Mechanical masking of neurosensory pathways at the calf-teat interface: Endocrine, reproductive and lactational features of the suckled anestrous cow

Walter Roland McVey, Jr., G. L. Williams

Research output: Contribution to journalArticle

26 Scopus citations

Abstract

A mammary somatosensory mask was employed in suckled anestrous beef cows to attenuate signals that were hypothesized to play a direct regulatory role in postpartum anestrus. Cows (n = 20) were randomly assigned to one of three treatment groups on Days 15 to 20 postcalving. The three treatments were: 1) masked (n = 7); 2) suckled (negative control, n = 6); and 3) weaned (positive control, n = 7). Four layers of surgical glove latex were used to cover the teats and ventro-lateral prominence of the udder of masked cows with a nonhardening, nontoxic adhesive (Day 0). Masks were designed to prevent direct contact between the skin of the teat/udder and the mouth of the calf and to allow normal suckling and milk removal. Masks were left in place for 7 d, with calves in the weaned group removed to a remote location for 7 d. Calves in the suckled group were allowed ad libitum suckling. Calves in the masked group tended (P < 0.1) to suckle longer than calves in the suckled control group (11.3 ± 1.3 vs. 7.8 ± 1.3 min/suckle) posttreatment; however, suckling frequency and calf weight gains did not differ due to treatment. Weaned cows exhibited a four-fold increase (P < 0.01) in the frequency of luteinizing hormone (LH) pulses on Day 2 relative to suckled and masked cows. The percentage of animals ovulating within 12 d after treatment differed (P < 0.05) and was 100, 50 and 0% for weaned, suckled and masked cows, respectively. Presence of the latex mask allowed essentially normal suckling and lactation, but failed to attenuate (and may have potentiated) the negative effects of suckling on secretory patterns of LH, ovulation and estrus.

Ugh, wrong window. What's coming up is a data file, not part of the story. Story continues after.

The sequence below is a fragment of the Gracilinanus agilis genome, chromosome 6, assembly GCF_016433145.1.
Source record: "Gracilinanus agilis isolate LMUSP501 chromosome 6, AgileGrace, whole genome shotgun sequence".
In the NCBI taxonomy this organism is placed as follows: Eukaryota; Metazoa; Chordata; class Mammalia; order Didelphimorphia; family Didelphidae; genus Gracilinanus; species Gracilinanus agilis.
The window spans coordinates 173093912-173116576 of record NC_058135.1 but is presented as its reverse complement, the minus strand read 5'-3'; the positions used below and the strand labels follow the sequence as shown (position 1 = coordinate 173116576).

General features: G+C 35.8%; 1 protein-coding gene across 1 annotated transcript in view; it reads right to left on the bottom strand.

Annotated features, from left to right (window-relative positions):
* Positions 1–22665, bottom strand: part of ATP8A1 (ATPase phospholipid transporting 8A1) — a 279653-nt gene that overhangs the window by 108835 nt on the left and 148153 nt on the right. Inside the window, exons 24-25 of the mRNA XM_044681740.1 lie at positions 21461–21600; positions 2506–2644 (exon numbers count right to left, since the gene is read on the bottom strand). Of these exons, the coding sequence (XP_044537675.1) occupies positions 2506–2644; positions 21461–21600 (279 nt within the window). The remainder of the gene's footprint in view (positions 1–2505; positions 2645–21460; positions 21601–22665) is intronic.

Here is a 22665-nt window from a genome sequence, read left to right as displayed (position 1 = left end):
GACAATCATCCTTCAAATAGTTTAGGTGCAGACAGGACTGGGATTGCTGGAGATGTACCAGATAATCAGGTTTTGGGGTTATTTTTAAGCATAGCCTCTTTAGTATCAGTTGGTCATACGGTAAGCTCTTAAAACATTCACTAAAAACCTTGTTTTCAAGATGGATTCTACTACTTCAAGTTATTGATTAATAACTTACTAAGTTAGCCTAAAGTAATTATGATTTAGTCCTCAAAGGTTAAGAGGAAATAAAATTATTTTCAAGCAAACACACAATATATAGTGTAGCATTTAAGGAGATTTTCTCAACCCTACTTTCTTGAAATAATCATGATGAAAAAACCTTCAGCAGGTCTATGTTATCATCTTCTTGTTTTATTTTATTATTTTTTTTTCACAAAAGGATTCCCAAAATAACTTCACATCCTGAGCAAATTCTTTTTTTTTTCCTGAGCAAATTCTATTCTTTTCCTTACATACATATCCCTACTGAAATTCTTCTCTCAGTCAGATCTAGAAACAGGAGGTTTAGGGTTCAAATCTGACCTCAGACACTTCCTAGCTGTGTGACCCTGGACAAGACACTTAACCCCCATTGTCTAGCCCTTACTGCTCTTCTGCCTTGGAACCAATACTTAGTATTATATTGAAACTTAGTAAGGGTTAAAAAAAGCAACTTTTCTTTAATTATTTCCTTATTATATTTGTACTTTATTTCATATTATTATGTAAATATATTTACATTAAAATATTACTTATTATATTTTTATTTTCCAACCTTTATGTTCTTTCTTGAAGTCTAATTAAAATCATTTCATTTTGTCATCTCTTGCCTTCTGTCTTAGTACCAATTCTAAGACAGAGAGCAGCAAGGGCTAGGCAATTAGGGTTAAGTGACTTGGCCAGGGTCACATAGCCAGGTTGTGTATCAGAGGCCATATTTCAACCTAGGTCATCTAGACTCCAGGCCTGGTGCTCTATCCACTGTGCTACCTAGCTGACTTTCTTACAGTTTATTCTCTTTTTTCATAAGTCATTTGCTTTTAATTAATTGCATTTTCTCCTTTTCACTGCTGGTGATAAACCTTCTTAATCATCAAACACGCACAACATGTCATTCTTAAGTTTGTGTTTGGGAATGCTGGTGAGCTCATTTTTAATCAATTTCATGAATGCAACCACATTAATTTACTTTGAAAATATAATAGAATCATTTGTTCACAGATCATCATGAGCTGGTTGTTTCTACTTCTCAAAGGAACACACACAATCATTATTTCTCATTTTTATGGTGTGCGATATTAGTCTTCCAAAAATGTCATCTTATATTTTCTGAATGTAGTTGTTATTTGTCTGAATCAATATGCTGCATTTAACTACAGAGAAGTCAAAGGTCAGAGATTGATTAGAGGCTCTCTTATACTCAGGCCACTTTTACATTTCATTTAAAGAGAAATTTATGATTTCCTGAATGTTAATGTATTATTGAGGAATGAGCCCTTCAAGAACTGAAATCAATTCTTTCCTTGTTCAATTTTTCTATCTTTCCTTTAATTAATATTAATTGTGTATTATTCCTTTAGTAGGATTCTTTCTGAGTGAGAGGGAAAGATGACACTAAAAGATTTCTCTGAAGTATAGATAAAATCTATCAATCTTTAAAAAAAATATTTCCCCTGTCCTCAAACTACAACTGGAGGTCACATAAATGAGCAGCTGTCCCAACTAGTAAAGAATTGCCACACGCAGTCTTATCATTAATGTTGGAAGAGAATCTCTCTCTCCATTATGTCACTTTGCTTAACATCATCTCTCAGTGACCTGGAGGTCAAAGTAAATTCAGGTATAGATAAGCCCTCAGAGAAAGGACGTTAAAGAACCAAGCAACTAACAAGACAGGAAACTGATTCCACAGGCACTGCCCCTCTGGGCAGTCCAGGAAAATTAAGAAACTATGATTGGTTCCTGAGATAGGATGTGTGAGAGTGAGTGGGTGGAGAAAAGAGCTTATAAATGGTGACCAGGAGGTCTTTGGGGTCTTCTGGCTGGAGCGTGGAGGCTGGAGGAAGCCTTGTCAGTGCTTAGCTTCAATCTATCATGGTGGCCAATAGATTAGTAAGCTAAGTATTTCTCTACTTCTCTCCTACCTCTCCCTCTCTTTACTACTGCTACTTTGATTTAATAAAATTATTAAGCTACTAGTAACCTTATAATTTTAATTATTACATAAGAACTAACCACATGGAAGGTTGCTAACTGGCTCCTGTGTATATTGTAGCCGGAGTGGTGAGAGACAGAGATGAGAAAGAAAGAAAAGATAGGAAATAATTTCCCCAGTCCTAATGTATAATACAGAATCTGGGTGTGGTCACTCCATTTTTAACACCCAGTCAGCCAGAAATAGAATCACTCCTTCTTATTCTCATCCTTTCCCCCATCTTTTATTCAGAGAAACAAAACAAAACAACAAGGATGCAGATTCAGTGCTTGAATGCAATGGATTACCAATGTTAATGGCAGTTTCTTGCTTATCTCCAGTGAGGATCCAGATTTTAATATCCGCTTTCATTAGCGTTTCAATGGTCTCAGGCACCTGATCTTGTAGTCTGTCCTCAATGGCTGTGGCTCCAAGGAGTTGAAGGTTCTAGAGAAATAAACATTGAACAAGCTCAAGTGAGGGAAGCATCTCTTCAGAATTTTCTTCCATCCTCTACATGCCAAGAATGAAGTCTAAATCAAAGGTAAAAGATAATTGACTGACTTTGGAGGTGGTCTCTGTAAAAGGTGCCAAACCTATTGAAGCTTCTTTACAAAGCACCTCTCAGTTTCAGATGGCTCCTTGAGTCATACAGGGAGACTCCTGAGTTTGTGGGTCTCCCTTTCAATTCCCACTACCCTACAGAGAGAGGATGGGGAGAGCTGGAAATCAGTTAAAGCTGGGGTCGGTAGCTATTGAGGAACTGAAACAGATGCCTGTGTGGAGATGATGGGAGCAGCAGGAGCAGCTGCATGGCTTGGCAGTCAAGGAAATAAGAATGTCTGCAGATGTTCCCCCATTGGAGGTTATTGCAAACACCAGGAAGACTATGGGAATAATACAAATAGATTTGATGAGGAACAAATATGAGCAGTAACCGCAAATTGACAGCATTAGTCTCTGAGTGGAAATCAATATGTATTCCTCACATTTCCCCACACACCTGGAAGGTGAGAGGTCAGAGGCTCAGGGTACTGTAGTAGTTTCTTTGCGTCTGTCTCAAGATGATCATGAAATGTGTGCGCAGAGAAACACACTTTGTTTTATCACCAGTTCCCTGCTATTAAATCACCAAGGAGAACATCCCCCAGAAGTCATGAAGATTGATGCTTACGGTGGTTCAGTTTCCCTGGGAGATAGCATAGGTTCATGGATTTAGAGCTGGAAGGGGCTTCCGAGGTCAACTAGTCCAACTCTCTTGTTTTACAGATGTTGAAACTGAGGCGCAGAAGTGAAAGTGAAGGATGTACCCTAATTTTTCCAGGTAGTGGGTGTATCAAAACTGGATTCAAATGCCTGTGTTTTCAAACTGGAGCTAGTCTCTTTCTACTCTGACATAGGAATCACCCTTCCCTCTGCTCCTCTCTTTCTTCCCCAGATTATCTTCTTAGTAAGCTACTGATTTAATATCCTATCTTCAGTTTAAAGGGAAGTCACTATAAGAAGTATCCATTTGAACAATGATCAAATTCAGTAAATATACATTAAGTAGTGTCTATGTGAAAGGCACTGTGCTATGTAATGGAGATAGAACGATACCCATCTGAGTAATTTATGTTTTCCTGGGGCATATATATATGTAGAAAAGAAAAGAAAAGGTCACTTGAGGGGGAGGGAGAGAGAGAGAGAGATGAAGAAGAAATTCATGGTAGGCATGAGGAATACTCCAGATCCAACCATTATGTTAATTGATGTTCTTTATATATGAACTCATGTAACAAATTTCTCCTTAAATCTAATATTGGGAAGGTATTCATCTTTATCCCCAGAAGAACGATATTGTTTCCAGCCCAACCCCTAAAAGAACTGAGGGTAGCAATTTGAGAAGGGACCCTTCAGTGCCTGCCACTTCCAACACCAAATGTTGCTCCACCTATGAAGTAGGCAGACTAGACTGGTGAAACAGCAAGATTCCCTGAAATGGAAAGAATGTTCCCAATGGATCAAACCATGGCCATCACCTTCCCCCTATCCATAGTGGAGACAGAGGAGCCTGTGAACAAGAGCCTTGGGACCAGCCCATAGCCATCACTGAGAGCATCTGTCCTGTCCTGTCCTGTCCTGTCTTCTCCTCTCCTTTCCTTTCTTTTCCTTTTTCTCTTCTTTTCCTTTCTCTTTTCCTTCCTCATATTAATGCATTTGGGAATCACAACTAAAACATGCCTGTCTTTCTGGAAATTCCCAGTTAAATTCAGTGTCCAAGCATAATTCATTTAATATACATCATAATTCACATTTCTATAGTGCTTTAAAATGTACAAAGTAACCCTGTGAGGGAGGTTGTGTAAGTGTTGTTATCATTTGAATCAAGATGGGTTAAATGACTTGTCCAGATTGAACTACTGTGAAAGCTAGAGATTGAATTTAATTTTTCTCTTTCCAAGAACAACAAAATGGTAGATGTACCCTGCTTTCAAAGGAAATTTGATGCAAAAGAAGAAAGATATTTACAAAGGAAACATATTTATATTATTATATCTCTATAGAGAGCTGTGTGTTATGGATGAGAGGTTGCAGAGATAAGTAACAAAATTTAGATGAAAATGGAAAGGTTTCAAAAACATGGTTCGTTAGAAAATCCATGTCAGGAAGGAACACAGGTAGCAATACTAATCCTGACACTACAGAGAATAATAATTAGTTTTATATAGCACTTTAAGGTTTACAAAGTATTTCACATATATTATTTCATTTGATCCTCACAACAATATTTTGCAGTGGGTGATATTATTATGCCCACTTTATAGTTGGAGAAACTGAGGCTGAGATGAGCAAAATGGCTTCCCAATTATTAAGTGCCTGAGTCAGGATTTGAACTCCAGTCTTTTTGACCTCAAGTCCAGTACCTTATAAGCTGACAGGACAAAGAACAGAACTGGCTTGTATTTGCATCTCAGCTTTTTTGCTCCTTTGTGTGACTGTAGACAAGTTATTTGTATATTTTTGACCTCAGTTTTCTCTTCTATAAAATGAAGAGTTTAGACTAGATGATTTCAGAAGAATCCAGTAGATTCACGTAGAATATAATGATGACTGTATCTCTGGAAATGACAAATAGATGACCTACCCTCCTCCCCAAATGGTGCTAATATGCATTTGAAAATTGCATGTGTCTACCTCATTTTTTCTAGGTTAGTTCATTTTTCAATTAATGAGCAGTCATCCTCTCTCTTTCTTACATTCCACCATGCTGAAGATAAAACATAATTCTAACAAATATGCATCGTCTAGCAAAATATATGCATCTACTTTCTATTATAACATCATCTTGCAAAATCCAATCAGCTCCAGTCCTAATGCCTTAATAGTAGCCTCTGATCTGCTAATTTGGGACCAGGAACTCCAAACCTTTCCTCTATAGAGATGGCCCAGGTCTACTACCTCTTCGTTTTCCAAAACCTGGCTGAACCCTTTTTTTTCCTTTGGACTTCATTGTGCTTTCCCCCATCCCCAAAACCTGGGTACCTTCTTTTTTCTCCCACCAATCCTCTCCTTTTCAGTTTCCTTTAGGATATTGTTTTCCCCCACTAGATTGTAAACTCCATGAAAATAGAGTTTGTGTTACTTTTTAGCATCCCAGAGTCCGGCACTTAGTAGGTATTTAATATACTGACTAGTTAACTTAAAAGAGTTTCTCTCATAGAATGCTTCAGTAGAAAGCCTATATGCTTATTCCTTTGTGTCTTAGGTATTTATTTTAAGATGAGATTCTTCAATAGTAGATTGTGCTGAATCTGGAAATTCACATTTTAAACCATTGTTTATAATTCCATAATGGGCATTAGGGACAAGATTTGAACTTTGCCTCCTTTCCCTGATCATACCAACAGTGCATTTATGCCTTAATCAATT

Original languageEnglish (US)
Pages (from-to)931-941
Number of pages11
JournalTheriogenology
Volume35
Issue number5
DOIs
StatePublished - Jan 1 1991

All Science Journal Classification (ASJC) codes

  • Small Animals
  • Food Animals
  • Animal Science and Zoology
  • Equine

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